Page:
I have something like 90 art books, primarily on watercolour. My friend John Softly has even more and suggested to me that amongst them this book by the late William Condit, who I'd never previously heard of, was worth considering. Enquiries at Amazon brought the information it was available at a very cheap price, just over £6, so I wasn't making a large commitment buying it.
Hardback 11 1/2" x 8 3/4" 124 Pages Sand Dollar Publishing
This book is not a `how to' watercolour book, although he does go on about `transparent watercolour' quite a lot and also discusses his materials, which he calls `his ammunition'. Condit relates how 32 publishers turned the book down before he eventually decided to self publish. It is essentially about him and his journey as an artist. He sold his own company in 1979, described as a `design and exhibit' firm, and launched on a career as a `transparent' watercolour artist. Note the transparent bit as he was totally against opaque pigments and thought they shouldn't be allowed into a `true' watercolour artists palette. He also talks about the history of pigments and here he thanks Winsor & Newton for their assistance.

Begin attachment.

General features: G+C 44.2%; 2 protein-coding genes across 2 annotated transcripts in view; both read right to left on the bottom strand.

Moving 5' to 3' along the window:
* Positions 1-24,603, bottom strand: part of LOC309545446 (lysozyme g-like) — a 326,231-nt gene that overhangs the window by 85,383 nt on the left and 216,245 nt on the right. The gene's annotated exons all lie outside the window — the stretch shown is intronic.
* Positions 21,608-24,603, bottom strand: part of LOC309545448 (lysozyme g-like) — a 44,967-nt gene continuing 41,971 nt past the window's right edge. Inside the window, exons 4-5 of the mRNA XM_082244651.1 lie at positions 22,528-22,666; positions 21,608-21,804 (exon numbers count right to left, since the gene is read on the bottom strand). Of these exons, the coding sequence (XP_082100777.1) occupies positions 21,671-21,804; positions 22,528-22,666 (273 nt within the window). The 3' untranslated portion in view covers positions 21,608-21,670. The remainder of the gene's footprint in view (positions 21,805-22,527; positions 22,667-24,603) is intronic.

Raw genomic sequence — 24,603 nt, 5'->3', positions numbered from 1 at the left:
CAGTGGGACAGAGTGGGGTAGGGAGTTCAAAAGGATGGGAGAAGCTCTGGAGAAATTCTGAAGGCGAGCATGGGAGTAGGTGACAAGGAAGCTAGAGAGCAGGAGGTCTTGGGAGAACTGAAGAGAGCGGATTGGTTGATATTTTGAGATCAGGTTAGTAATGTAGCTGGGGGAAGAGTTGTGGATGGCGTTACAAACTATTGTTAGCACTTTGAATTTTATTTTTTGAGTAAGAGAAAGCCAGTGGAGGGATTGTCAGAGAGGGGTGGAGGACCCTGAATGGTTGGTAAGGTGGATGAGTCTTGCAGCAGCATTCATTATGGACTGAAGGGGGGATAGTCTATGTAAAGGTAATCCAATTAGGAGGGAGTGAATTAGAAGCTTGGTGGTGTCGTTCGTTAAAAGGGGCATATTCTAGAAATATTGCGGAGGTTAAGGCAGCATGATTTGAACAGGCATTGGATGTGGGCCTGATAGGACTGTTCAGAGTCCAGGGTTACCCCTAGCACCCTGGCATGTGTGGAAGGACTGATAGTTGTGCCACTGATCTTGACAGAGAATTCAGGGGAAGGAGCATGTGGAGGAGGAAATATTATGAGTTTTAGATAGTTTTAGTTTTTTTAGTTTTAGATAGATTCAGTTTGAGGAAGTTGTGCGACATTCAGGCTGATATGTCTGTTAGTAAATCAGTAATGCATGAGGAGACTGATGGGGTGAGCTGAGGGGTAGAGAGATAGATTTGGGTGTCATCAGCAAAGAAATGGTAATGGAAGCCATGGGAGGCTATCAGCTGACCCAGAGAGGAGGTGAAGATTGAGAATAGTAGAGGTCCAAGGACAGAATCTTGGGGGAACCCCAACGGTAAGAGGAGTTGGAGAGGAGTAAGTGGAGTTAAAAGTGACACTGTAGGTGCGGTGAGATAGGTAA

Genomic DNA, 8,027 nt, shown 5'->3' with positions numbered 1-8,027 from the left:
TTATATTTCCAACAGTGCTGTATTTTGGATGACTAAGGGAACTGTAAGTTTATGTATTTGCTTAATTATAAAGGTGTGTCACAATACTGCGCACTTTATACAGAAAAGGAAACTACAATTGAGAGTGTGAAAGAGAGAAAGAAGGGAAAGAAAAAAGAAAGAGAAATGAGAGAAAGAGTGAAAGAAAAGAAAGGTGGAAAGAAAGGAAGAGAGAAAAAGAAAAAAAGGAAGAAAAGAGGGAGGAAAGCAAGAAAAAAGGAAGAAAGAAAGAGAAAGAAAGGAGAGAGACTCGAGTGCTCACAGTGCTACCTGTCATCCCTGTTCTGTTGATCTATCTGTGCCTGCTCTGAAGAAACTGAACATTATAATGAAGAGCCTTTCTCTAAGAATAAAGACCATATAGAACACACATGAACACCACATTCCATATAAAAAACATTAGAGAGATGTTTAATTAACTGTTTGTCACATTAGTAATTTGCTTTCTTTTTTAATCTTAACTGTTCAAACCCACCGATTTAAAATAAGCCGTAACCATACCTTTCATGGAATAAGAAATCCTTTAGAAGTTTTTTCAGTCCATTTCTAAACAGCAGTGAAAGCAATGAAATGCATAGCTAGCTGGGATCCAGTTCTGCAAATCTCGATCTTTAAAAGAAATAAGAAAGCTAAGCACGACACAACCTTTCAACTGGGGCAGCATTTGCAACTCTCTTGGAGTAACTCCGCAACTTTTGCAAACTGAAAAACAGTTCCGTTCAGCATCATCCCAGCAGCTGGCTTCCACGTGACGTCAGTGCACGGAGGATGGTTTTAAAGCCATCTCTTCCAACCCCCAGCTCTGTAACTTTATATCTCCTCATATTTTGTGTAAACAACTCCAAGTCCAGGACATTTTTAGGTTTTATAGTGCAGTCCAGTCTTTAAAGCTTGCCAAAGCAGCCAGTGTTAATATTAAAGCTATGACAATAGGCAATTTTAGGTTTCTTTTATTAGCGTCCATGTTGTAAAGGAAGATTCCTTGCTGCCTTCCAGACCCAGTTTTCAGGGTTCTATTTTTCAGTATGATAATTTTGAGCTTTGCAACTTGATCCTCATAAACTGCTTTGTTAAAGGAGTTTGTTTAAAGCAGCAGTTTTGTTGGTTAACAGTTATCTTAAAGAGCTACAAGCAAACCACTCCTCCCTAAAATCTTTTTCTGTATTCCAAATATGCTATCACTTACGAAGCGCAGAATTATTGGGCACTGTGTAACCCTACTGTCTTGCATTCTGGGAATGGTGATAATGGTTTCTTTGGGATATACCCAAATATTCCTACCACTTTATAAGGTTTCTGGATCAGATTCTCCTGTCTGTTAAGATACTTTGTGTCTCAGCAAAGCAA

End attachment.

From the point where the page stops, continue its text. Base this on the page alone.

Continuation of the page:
The most interesting part of the book - a significant part - details his experiences learning under several well-known artists, including amongst others, Tony Couch, Frank Webb, Claude Croney, Tony Van Hasselt and Charles Reid. All top artists. I was particularly interested in the Charles Reid part for obvious reasons. Following this he turned professional and was soon hosting his own workshops. He later opened a gallery, the Sand Dollar Gallery, now run by his daughter who is an abstract artist, and as noted self-published his book. The book is well illustrated with his and other artists paintings, primarily his workshop tutors. Rather chameleon-like he instantly seemed to take on the style of the artists he studied with and you can see remaining elements of them in his own paintings. Condit was a competent artist without being very exciting. His style is recognizably North American and as noted you can see traces of his tutors. Nothing against that, we are all influenced by others. Is it worth buying? Hard to say. Undoubtedly there is quite a lot to interest one in this book.At the price it isn't much of a decision and certainly it is different. Probably of most interest to American artists. Thanks to John for bringing him to my attention.